At a time when the news offers a steady stream of ways people battle because of the differences between them, there's an antidote sorely needed: an understanding of the ways someone else shares our common human condition. Call it "just like me."
That's the attitude that counters the we-and-they thinking epidemic in the kind of cliques in schools that foment fights or bullying, in the biases against diversity in the workplace and in the wars being fought between groups worldwide.
It was called the "narcissism of small differences" by Freud. Vamik Volkan, a Turkish psychiatrist, saw this at work in his native Cyprus, where for generations, Cypriots and Turks waged a war against each other when, to the eye of someone just visiting the island, they were one and the same people. He recognized that each group had seized on some small custom unique to the other group and demonized them for it, all the while ignoring the vast number of ways they were similar.
That's the story of all too many wars throughout history, of too many arguments against letting people of all backgrounds have a fair chance, and of too many instances of bullying in high school hallways.
The problem comes down to attitudes, often learned in the home. Dr. Volkan could name the moments in his childhood he was taught to hate some minor trait of the other culture. He devoted much of his career to finding ways to inoculate against such toxic biases; he saw that just as prejudice can be taught, it can also be unlearned.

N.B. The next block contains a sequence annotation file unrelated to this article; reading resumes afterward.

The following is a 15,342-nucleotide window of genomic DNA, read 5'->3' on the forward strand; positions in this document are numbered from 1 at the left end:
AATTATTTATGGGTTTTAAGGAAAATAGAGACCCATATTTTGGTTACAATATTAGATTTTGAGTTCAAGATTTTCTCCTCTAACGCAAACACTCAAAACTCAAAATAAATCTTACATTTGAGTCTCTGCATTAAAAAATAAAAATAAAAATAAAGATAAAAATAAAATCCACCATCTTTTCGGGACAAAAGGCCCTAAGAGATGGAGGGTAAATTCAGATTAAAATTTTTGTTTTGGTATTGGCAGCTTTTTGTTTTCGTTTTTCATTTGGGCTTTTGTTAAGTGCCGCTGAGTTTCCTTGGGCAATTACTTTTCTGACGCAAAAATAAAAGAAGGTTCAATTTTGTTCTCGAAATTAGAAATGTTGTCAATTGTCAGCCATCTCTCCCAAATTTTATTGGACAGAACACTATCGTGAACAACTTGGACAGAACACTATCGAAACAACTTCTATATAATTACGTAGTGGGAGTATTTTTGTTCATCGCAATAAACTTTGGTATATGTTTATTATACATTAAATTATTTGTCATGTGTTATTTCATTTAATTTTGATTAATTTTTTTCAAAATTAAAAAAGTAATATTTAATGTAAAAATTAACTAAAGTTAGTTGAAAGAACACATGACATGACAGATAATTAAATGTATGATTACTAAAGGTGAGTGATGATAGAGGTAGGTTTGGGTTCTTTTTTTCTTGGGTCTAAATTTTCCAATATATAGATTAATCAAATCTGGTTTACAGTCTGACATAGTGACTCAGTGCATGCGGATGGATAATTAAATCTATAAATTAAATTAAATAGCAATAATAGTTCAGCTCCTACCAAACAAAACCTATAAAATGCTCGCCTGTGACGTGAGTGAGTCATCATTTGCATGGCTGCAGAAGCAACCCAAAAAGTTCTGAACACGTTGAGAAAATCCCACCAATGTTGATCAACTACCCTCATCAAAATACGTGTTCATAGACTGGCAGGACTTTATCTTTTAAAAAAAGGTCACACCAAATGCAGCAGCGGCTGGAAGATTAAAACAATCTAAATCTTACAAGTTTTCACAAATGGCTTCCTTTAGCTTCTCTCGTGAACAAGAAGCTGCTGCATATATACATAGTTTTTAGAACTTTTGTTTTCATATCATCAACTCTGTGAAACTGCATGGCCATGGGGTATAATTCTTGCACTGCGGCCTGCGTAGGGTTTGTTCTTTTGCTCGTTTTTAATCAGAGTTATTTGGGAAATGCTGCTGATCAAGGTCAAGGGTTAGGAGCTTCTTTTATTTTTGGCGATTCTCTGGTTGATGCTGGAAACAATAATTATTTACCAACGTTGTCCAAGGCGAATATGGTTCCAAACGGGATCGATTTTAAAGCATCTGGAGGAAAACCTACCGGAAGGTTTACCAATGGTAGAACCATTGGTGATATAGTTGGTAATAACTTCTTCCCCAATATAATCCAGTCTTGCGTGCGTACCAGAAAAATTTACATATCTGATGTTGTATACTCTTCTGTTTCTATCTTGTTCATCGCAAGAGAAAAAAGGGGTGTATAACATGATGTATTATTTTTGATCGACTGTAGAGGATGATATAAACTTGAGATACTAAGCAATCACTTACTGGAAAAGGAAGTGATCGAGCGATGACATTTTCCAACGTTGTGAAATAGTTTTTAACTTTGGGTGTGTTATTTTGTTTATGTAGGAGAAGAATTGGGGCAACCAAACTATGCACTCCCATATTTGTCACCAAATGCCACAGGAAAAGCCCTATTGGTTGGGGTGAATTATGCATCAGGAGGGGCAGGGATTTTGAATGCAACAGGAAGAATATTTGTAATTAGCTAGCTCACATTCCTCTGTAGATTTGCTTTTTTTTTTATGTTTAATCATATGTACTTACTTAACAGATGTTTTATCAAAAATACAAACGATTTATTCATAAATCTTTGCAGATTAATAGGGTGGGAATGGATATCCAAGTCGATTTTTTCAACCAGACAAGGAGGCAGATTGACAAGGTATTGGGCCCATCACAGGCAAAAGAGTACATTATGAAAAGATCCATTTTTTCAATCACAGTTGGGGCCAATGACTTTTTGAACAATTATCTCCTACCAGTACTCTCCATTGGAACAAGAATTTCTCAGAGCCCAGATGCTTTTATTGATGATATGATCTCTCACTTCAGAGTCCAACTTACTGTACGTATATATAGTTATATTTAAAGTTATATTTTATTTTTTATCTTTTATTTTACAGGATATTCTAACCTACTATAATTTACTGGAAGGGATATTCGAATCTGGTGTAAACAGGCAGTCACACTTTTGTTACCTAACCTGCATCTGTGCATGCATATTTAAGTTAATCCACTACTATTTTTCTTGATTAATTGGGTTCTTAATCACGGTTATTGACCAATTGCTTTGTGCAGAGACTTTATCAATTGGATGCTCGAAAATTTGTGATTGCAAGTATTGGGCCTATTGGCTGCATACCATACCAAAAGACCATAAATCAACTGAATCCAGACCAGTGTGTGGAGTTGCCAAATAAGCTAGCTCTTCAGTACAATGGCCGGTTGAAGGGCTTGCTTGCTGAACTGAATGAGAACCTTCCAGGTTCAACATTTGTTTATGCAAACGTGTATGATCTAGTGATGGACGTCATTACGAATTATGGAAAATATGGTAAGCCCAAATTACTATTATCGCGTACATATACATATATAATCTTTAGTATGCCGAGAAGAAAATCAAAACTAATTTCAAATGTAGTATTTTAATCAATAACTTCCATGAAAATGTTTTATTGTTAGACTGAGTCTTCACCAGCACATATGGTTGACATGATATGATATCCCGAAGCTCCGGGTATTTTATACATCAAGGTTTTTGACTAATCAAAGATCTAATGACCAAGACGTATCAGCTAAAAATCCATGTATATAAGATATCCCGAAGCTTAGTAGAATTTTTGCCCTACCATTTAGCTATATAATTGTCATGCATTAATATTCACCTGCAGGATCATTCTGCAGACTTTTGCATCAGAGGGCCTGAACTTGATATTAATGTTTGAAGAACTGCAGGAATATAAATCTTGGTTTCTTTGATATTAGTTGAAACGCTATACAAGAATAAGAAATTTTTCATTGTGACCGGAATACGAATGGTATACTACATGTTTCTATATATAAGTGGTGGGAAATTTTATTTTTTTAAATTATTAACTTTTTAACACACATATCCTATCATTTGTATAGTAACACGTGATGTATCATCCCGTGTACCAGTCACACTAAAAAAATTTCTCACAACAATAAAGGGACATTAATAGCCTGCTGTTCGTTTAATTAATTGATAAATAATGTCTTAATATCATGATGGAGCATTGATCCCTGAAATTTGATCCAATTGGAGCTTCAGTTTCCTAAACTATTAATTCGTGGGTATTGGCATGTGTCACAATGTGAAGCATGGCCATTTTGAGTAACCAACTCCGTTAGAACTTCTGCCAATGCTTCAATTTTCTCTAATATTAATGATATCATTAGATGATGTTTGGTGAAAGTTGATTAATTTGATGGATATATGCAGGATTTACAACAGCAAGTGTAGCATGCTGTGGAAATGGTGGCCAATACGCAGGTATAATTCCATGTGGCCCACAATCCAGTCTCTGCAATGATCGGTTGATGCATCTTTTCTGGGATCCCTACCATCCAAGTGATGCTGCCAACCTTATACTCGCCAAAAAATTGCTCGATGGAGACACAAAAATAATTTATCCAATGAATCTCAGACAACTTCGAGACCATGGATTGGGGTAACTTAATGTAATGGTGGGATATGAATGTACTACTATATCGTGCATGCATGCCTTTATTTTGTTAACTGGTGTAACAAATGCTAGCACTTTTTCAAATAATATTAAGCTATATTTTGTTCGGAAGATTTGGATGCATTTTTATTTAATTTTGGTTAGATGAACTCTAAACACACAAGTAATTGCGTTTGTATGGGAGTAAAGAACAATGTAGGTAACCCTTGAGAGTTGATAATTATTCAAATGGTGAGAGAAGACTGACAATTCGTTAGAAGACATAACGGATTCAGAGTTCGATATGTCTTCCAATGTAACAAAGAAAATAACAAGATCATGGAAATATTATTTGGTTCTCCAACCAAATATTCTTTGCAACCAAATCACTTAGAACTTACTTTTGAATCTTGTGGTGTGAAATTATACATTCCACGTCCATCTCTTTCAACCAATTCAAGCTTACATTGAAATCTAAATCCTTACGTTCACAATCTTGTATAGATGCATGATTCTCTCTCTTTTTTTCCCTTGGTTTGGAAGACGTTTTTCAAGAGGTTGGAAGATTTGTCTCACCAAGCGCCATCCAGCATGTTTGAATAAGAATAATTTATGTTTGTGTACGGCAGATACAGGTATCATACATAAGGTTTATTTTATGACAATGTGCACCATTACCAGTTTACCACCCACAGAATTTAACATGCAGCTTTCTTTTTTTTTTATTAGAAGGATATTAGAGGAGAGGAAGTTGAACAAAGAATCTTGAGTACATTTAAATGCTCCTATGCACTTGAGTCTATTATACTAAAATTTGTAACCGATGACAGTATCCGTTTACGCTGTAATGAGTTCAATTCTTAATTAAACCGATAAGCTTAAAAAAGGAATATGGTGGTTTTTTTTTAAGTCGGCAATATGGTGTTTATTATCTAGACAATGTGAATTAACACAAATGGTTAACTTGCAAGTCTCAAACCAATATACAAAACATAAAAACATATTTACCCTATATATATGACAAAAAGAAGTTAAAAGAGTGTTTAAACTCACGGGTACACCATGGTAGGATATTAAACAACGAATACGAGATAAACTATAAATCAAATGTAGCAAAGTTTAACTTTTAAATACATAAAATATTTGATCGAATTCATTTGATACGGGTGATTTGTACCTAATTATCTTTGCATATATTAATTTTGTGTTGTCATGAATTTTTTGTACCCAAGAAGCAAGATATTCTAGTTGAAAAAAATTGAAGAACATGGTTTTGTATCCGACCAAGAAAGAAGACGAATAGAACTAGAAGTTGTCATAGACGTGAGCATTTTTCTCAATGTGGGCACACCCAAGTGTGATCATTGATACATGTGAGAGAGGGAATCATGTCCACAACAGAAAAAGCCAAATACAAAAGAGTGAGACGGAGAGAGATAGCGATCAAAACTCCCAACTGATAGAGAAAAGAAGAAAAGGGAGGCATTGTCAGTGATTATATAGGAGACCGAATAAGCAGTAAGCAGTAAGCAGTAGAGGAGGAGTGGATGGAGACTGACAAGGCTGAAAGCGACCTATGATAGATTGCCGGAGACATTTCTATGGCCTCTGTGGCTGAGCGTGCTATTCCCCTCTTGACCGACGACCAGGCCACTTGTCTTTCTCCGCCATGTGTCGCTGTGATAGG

One of the more powerful means to counter the toxicity of such intolerance is reflecting on all the ways someone else, particularly someone from an "other" group, is "just like me." Making that reflection a daily practice primes our minds to focus on similarities, not differences -- a practice that could be useful for any program in diversity training in the workplace or tolerance and anti-bullying in schools.
Another way: encourage friendships and contacts of all kinds across the boundaries between such groups. Getting to know someone from another group both lowers anxiety about that group and enhances empathy toward them. The strength of contacts in countering prejudice was confirmed in an analysis of 515 studies involving a total of 250,000 people by Thomas Pettigrew, a social psychologist.
He found that prejudice against another group is lowest among people who have friends with or grew up among people from that group -- and learned that "they" are "just like me."
Daniel Goleman's new book FOCUS: The Hidden Driver of Excellence, and CD FOCUS for Teens: Enhancing Concentration, Caring and Calm, are now available.
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